Whom do you believe about the economy, the press or your lying eyes?
This column went up at PJ Media and was teased here at BizzyBlog on Friday.
Associated Press stories on the economy and the fiscal cliff during the previous week tell us that we’re in for four more years of having the so-called “essential global news network” and the rest of the establishment press tell us that we aren’t really seeing what we can see right in front of us. Meanwhile, their headlines and the stories they choose to ignore demonstrate a dogged determination to keep those who don’t follow the news closely from seeing what they don’t want them to see.
The AP’s headline writers and Christopher Rugaber already had their minds made up about what Friday’s Employment Situation Summary from the Bureau of Labor Statistics would mean even before it was released. In a dispatch the previous evening headlined “U.S. job market resilient despite budget fight,” Rugaber decided that the additional 155,000 jobs analysts predicted the report would show constituted proof that “the job market held up” during December’s fiscal cliff negotiations between the White House and Congress.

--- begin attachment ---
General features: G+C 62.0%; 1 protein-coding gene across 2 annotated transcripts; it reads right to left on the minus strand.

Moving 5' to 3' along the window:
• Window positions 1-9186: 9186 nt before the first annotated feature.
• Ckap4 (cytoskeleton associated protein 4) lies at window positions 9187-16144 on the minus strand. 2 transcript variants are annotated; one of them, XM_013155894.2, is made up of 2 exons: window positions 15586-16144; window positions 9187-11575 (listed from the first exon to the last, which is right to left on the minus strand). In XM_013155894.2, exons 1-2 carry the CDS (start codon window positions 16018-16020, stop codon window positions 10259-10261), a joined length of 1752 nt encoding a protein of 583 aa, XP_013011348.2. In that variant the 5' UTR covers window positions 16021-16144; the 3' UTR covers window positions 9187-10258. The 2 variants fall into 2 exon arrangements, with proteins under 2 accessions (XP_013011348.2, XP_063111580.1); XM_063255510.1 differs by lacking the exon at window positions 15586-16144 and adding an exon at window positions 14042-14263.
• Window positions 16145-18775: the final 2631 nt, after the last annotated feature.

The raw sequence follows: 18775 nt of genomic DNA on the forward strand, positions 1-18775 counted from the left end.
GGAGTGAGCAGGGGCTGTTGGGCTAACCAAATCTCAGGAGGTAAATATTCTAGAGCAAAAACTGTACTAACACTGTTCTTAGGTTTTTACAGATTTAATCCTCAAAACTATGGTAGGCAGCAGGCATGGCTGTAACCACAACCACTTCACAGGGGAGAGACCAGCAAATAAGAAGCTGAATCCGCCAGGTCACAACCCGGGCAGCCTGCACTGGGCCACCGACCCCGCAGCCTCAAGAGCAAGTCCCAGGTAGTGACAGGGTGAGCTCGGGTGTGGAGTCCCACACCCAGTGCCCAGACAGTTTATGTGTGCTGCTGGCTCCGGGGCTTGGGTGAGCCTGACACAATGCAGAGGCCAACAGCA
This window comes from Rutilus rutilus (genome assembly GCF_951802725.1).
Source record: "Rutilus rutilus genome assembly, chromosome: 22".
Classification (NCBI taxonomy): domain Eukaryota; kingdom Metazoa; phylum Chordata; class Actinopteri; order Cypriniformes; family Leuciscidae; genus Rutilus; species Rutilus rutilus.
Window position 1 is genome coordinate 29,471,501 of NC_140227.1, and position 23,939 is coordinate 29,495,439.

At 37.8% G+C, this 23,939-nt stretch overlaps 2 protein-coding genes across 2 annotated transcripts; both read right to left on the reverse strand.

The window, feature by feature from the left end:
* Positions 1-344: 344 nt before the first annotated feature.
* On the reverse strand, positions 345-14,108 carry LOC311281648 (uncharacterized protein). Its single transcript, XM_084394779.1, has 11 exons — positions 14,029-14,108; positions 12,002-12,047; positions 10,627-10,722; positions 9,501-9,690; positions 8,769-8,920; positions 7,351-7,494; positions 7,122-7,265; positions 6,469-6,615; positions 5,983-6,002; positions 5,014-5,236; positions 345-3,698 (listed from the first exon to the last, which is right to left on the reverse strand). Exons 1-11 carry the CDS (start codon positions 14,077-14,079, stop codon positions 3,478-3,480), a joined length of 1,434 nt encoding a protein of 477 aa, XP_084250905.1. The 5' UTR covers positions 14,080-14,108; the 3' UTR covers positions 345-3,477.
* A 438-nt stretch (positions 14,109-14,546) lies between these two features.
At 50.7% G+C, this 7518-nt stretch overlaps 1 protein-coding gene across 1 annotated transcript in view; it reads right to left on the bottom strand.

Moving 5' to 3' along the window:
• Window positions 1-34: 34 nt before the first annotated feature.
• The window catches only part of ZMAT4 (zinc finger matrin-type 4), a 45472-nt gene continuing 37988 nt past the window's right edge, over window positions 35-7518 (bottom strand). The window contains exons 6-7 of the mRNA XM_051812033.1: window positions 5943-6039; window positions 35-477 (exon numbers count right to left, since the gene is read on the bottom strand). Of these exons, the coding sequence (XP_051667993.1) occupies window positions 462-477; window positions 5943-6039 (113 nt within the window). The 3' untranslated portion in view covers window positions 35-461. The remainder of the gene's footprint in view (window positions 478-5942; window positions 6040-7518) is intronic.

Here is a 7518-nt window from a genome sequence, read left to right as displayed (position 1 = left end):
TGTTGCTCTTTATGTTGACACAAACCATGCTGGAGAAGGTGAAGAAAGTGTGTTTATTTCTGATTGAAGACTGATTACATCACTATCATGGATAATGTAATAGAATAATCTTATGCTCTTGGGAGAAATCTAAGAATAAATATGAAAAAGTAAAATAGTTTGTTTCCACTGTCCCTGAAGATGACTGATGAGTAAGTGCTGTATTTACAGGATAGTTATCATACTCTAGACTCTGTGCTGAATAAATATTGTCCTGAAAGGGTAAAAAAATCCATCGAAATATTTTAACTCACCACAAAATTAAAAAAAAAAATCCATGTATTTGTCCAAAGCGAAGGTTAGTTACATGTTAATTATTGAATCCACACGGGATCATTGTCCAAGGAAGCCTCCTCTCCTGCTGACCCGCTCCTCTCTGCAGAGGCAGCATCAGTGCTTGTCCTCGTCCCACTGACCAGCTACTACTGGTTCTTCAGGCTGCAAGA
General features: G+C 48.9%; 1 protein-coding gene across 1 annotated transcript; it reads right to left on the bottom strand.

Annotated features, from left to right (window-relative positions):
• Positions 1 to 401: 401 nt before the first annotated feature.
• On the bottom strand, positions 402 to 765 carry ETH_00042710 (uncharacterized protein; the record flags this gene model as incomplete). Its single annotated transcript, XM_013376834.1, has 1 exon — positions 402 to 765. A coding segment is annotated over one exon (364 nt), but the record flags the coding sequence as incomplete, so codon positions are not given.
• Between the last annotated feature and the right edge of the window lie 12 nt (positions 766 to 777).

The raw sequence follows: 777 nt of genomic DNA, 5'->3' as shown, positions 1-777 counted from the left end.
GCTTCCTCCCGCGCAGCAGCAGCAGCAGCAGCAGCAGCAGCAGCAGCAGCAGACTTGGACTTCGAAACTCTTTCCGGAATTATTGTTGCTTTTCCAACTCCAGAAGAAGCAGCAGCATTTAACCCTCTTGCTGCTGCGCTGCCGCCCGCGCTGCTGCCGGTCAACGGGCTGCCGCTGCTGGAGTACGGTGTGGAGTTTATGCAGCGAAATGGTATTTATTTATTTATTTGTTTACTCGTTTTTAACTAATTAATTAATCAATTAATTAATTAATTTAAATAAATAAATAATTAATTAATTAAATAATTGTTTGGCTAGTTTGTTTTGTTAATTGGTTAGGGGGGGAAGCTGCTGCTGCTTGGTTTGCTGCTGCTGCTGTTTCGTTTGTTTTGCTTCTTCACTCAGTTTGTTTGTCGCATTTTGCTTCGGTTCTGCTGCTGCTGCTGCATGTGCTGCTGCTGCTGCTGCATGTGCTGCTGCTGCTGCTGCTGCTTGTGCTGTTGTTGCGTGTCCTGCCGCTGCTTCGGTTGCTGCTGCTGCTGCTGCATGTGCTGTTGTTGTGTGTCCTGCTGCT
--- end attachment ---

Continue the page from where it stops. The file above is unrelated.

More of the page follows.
The AP brought out a deeper shovel the next morning just ahead of the report, claiming that it “was expected to show underlying strength.” When BLS’s number exactly matched consensus predictions, Rugaber wrote that it was in line with “the solid but unspectacular monthly pace of the past two years.”
Horse manure. The two-year average of 153,000 is just barely above the 150,000 jobs which need to be added every month just to keep up with population growth. What’s “solid” about that?
While Rugaber and the rest of the press write and talk about resilience, the raw (i.e., not seasonally adjusted) jobs numbers from BLS, in combination with still far too high unemployment, tell us a far different story. Here are the actual changes in employment for the last four months of the past 13 years:
Note that both in total and in the private sector, the net change in jobs was worse than 2011 in three of the final four months of 2012. Additionally, December’s contractions of 243,000 and 103,000, respectively, were worse than December 2005 and 2006 — years during which the establishment media was mostly unimpressed with how the job market was performing.